06 May 2018 Update: I’ve posted a review of Moment’s Interchangeable lens system here
I was lucky enough to be able to get my iPhone X before my vacation in Italy last November and was very excited to take it with me given what I’ve heard about the newer camera modules in the iPhone 8 Plus. Could this be the best pocket camera ever?
There have also been some exciting developments in Apps for photography. One of the reasons why I choose to use an iPhone these days is because their superior platform for developers. I won’t dive into the details but that is one of the reasons why iOS tend to attract the best developers and their apps tend to be consistently better at what they do than their Android counterparts.
Here are the apps that I used for the images in this review. I’ll start posting tutorials on how I used these for post-processing in the near future.
All photos in this post have been shot, edited and uploaded on the iPhone X.
An end-to-end photography solution
We take it for granted these days, but it’s amazing when you step back and reflect that what you have in your pocket is a device capable of fulfilling the complete photography journey. From planning your shot, to shooting it, post-processing it, and then to sharing or printing it – it’s all right there at the palm of your hand.
Those deeper pixels really are deeper
In terms of image quality and sharpness, the iPhone X is a clear step up from the iPhone 7 Plus. Low-light performance also gains a clear improvement.
Now, it’s not going to replace your Fujifilm X or Sony A series, but I was pleasantly surprised on more than one occasion on the types of shots I got just by pulling my smartphone out of my pocket. Take the sunrise shot of Manarola below for example. On previous generation phones, the town would have been a mess of water colors. Now we have some detail to work with.
Stabilised Nifty-Fifty in your pocket
The biggest difference you’ll get over the other dual lens iPhone models is that you get a stabilised 52mm F2.4 lens on the iPhone X versus a non-stabilised 56mm F2.8 lens on the iPhone 8 Plus and the iPhone 7 Plus.
For me, there are three advantages here. The first is the wider aperture. The second is the stabilisation. The third is the wider focal length, which brings it closer to a nifty fifty.
I’ve always found the older 56mm lens on my iPhone 7 Plus to be a bit of a compromise and slightly too long. None of those are issues anymore and I find myself using the second lens a lot more.
HDR all the time
Google’s 2016 Pixel models rightly cemented their position as the best phone cameras of their generation by applying sensible HDR to their photos.
Apple has always been conservative in this regard but rightly took the steps to make their photos more vibrant in this generation. This is the right move in my opinion. Most of the photos taken with a smartphone end up on Instagram or some other web platform these days. If I want a flat photo that’s extremely malleable in post processing, I would reach for my Fujifilm or Sony Cameras.
HDR is now enabled by default all the time, and the results show. Take a look at the Pano during sunset below. On previous iPhones, the town would have always been banished to the shadows if you exposed for the sunset. Now you get enough dynamic range to pull it out.
Front-facing portrait mode is pretty good
The true depth camera on the front of the iPhone X now enables you to apply a depth of field effect and apply some lighting conditions to your selfies. I’m no selfie expert so I find limited use for this. But put in the right hands (of my fiancée for example), the results are pretty good. I did get the “Subject is too bright” warning many times when our faces were front-lit by the sun though.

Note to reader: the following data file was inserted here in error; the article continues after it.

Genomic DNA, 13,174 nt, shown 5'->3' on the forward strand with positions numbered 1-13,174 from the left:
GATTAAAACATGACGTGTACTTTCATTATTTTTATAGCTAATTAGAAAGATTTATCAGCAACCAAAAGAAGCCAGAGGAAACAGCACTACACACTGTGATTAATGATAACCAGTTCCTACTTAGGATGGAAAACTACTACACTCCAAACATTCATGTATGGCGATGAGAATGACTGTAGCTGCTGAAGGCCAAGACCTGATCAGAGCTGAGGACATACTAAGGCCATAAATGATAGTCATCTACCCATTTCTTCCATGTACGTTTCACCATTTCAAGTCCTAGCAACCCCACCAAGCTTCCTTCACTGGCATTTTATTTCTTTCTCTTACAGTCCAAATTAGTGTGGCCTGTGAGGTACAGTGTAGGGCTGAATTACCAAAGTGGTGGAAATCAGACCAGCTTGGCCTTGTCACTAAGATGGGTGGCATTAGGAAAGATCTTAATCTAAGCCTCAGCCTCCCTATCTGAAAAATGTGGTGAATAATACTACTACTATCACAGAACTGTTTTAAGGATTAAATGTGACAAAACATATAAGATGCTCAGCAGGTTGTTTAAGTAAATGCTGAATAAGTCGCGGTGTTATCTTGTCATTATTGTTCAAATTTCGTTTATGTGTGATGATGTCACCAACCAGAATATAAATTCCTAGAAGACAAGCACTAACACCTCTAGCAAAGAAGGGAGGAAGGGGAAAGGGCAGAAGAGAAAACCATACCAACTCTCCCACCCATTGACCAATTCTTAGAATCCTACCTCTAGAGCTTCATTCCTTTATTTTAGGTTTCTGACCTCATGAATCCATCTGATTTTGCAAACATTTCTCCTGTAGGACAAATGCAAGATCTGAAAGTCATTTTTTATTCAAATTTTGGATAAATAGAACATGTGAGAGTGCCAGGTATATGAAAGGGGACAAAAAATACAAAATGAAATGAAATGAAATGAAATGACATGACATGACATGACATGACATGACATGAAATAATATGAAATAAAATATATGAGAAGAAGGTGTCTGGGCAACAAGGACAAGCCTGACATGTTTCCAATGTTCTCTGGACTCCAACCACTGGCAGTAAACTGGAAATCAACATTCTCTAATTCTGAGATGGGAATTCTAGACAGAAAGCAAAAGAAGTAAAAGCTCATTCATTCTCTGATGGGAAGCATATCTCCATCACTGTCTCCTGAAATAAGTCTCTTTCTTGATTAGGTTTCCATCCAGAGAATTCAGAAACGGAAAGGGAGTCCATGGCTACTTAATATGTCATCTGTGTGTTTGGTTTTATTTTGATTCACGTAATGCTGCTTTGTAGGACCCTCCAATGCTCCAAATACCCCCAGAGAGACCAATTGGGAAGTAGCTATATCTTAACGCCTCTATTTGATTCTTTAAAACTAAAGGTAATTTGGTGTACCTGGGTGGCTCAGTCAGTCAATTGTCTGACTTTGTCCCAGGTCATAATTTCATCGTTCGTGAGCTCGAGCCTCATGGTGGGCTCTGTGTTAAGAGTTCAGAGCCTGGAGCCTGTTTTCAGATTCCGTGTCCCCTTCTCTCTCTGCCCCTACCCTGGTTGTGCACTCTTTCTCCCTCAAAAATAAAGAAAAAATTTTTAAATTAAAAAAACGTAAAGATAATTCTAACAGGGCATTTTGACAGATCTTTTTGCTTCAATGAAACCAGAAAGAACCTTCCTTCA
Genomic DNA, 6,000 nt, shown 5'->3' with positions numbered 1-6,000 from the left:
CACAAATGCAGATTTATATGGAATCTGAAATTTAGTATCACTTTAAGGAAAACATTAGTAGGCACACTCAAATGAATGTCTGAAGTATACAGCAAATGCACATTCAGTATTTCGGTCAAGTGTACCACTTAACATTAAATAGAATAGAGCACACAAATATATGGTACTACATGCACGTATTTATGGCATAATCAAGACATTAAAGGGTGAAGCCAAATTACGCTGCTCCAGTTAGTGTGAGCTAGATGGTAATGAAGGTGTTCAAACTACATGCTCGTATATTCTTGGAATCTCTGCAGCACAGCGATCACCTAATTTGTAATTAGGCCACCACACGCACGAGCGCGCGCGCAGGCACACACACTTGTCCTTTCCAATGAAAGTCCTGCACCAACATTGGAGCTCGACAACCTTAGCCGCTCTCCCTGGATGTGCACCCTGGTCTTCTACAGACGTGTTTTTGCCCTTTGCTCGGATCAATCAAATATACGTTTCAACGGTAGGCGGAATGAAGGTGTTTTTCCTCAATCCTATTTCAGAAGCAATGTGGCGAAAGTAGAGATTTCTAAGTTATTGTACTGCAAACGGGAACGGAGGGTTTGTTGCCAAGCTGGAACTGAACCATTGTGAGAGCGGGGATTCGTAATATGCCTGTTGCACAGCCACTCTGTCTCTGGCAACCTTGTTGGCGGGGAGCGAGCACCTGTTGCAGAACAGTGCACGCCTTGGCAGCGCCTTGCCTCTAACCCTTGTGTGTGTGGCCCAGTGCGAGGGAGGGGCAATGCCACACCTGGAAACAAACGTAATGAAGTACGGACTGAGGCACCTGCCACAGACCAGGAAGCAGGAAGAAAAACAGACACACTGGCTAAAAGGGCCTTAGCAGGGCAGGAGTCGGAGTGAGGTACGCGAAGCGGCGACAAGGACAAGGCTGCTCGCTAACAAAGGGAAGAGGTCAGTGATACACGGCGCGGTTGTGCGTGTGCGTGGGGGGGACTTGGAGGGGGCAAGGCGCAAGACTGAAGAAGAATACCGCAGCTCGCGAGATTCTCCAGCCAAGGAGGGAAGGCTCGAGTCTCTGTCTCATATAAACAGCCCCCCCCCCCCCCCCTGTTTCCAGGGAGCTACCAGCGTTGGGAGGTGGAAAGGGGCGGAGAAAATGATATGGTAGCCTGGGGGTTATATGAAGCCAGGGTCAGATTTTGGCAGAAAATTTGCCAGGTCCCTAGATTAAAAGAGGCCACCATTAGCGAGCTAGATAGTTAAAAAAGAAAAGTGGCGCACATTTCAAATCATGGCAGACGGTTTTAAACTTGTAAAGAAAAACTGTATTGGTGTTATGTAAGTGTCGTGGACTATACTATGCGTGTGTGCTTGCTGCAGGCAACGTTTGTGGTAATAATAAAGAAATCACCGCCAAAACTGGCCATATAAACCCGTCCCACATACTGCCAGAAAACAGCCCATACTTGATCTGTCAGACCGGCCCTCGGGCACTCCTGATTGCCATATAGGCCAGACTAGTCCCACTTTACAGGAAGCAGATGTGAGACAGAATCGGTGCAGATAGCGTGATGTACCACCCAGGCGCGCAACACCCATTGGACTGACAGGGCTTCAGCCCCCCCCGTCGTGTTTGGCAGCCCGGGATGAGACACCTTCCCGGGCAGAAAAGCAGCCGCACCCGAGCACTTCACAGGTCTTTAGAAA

Some tips for photography on the iPhone X
- Make sure you’re using the new .heic format. Go to Settings -> Camera -> Formats and make sure “High Efficiency” is selected. This new file format is more efficient, supports 10-bit deep colour (less banding in your sunsets), stores live photo and depth data in one file, enabling you to tweak portraits down the line. Read more about it here.
- The base ISO of the iPhone sensor is 25. Be sure to set it to that if you’re shooting long exposures on a tripod using Lightroom or Halide.
- Get a Gorillapod to act as a stable surface. I travel with two. This one splits into two, allowing you to screw the head onto your regular tripod. This one is magnetic and allows you to attach onto lamp posts and railings. Make sure you check that your iPhone X is secured before letting go.
- Get a portable light for portraits during magic hour. I use the Manfrotto Lumimuse 8.
- Always expose for and start with the highlights when shooting in Pano mode.
- Consider buying an interchangeable lens system. I’ve reviewed Moment’s system here.
The best photography solution is the one you always have with you
There’s a saying that the best camera is the one you always have with you. Here at the tail end of 2017, I can comfortably say that the iPhone X is probably the best camera by that metric of being always with you.
However my point here is not about how one can take great photos with a smartphone camera. Anyone knows that. The iPhone X goes beyond that by being better at the job-to-be-done in just enough areas of where it counts.
With the stabilised nifty-fifty, noticeably improved image quality and a surge of high quality photography apps on iOS, it’s the best end to end photography solution that you’ll probably always have with you too.
I plan to write more posts on iPhone X photography in the future, let me know what you’d like to hear in the comments below. You can follow me on social media or the e-mail list below to keep up to date.
P.S. If you’ve made it this far, check out my review on Moment’s Interchangeable Lens system for the iPhone X.
(Please excuse the brevity of this post, as it was completely written on the iPhone X too.)